Flood warnings will appear whenever a hurricane watch or warning is posted, with updates on at-risk coastal areas offered four times daily until the storm passes.

Also on tap: Enhanced storm path predictions from more-powerful computers that will help meteorologists sharpen the accuracy of predicting where storms will hit.

Your Next Movie Is Likely a Sequel

-- From The Kiplinger Letter, July 10, 2014

Hollywood’s plan for hiking box office revenues this year and next: Sequels. Lots of them. The potential blockbusters will help offset a dip in ticket prices. On tap: Hunger Games: Mockingjay-Part 1; The Hobbit: The Battle of the Five Armies; Paul Blart: Mall Cop 2; Star Wars: Episode VII; and Mission: Impossible 5.

A growing market for U.S. movies abroad: China. It’s building new theaters like crazy and typically allows only American movies that are big hits to be shown.

Funding Dispute Means Migrant Children Will Stay for Years

-- From The Kiplinger Letter, July 10, 2014

Don’t look for a quick solution to the child immigration mess in the U.S. A split Congress won’t give President Obama all the money he asked for — $3.7 billion — for additional immigration judges, detention facilities and agents to patrol border crossings from Mexico into the U.S., mostly in Texas and Arizona. Unknown thousands of kids from Central America were sent here by parents who are under the impression that once minors get here they can’t be deported. They can be sent home, but a law signed in 2008 by President George W. Bush gives undocumented children the right to due process before being sent back.

Even if some of the money is approved, deportation takes a long time, as much as three years, given the backlog of cases and the limited number of judges who are assigned to hear the cases in federal immigration courts.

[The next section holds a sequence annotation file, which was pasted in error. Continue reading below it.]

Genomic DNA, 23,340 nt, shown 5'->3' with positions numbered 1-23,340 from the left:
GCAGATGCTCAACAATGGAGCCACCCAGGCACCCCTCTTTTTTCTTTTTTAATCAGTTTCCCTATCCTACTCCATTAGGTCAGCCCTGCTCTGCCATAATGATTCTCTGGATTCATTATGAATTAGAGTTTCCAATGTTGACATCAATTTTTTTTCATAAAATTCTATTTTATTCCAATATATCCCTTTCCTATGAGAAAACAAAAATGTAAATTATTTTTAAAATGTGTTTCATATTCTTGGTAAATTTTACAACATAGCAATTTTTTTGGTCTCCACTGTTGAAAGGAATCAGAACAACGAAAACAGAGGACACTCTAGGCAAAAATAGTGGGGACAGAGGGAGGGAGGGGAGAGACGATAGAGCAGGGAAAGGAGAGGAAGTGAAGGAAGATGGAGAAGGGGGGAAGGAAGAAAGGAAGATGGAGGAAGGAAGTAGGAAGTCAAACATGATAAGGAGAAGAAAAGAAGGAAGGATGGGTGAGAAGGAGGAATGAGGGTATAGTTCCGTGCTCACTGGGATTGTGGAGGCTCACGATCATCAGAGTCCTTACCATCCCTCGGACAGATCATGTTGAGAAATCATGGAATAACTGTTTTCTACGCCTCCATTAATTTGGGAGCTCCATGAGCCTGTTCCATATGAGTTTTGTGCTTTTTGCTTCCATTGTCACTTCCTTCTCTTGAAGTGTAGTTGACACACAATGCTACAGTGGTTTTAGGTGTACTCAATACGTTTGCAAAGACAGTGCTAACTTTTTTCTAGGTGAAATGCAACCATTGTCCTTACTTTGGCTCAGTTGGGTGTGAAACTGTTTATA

Meanwhile, the children must be properly cared for. Many are screened at military bases and are sent to other federal facilities as their cases unfold.

Nearly half of the cash Obama seeks would pay for care of the children while the cases wend through immigration court. That money would go to the Department of Health and Human Services, a magnet for criticism by Republicans.

Big Tech Changes Ahead for Truck Fuel Economy

-- From The Kiplinger Letter, July 3, 2014

Looming standards on truck fuel economy spell big technological changes as truck makers scramble to wring more miles from every drop of diesel. Mileage standards that kicked in this year and continue into 2018 require savings of between 10% and 20%, with the largest trucks facing the most stringent standard.

Look for a shift to automatic transmissions on big rigs. Easier to maneuver than conventional manual gearboxes, they’ll also optimize fuel usage in trucks, shifting to high gear sooner on the highway, for instance, with less work for the driver. Already becoming commonplace, automatics will be almost standard in five years.

New Source for U.S. Oil Production

-- From The Kiplinger Letter, July 3, 2014